The next suggestion is a little trickier. Could the political parties agree (contractually) to meet the same, specific basic criteria beyond that which is stipulated in the Constitution? Would such criteria apply to all levels of political office – local, state and federal, or just to the most important position, that of president? Stipulations could include disclosure of tax returns for a set number of years; criminal background checks (yes, really!); business affiliations, sperm count (just kidding!)…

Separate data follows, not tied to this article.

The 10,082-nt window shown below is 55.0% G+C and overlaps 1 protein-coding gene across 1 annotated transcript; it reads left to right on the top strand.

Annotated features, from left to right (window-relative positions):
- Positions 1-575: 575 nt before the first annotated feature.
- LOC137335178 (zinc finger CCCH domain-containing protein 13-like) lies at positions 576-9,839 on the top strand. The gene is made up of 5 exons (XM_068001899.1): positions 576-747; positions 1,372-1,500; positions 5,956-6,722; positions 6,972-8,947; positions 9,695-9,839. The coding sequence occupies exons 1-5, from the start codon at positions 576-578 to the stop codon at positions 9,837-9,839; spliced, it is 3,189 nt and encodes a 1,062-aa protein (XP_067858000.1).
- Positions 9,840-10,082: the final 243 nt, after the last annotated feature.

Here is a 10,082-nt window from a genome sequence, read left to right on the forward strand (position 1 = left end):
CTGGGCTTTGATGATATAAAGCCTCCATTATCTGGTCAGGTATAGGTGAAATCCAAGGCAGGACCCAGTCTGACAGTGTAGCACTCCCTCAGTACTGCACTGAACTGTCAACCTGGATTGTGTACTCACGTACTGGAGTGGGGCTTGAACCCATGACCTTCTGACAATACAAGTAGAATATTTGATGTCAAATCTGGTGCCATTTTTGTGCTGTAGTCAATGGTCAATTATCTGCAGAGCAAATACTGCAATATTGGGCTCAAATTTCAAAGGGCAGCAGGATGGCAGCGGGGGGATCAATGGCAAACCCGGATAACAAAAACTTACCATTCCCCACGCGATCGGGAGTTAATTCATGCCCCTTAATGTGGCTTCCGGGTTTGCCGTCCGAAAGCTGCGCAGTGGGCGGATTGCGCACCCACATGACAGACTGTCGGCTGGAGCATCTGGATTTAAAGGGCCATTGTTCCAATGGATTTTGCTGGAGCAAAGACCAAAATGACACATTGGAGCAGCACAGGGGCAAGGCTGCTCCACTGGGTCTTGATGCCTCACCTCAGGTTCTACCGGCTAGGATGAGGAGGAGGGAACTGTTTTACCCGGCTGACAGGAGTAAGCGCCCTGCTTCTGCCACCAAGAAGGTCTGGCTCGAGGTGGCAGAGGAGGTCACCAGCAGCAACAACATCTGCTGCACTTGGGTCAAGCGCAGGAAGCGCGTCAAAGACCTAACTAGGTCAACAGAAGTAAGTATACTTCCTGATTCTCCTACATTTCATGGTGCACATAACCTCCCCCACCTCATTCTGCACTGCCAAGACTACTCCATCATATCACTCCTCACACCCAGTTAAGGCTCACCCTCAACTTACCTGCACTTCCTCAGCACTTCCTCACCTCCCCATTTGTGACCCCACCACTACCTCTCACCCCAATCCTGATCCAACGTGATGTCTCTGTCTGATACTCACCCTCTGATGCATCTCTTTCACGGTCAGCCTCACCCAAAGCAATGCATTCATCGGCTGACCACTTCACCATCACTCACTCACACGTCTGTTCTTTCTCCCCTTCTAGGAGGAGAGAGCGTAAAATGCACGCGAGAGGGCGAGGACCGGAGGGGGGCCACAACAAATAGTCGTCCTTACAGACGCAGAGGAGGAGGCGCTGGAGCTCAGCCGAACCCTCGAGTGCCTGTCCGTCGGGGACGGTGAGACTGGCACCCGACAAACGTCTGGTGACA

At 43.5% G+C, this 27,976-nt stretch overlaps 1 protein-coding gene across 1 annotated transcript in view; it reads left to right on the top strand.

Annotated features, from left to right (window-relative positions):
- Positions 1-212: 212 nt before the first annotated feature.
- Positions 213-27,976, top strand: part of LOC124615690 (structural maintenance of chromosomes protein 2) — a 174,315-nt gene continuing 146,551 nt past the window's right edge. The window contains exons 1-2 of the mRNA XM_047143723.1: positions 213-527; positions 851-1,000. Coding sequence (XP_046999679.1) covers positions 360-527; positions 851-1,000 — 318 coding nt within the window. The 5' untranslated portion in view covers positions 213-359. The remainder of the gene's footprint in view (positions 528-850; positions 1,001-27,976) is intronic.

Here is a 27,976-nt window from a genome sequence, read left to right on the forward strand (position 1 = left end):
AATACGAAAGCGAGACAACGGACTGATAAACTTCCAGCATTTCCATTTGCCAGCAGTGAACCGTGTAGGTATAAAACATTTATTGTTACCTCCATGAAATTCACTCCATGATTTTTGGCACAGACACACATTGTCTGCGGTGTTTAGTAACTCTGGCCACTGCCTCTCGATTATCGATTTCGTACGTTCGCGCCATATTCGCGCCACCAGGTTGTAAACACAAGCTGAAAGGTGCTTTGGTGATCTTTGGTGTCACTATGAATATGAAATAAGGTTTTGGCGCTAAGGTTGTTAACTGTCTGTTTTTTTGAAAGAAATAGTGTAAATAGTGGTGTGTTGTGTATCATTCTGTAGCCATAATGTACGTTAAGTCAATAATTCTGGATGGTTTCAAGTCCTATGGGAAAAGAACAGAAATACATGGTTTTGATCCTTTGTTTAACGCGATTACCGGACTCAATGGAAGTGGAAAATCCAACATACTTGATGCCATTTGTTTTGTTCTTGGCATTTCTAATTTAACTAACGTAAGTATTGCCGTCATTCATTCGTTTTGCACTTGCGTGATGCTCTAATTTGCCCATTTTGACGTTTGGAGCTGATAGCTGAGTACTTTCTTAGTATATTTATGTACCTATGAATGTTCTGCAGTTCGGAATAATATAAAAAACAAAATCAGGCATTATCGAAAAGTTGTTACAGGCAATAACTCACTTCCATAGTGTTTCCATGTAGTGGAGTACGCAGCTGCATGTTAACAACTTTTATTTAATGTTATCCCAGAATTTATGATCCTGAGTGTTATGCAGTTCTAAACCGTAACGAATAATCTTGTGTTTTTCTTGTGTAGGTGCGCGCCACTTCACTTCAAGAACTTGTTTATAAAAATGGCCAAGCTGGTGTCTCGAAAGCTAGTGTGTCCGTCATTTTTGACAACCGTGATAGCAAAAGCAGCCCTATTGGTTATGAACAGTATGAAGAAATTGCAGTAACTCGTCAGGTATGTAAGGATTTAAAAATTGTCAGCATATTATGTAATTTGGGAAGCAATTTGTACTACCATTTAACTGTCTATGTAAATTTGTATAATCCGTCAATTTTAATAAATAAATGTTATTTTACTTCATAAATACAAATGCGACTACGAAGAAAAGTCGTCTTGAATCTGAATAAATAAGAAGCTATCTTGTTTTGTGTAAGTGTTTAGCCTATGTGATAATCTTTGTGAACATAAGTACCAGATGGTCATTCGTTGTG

If the focus is the office of president, possibly the parties could reach agreement as to certain basic qualifications, and then exceed them through exceptional candidates. I would not want to eliminate a person from seeking the presidency because they had no political experience. There are people who could make the transition from business experience to public service and do a fine job. From a party perspective, it would seem they would want to better control who is eligible to run under the party banner as you suggested, either by years in party service or political experience. There also could be conduct/decorum rules that the candidates would have to agree to (much like participating on forums). That would have nixed Trump quickly. Independent candidates will always be left out and I do not know how to address that situation.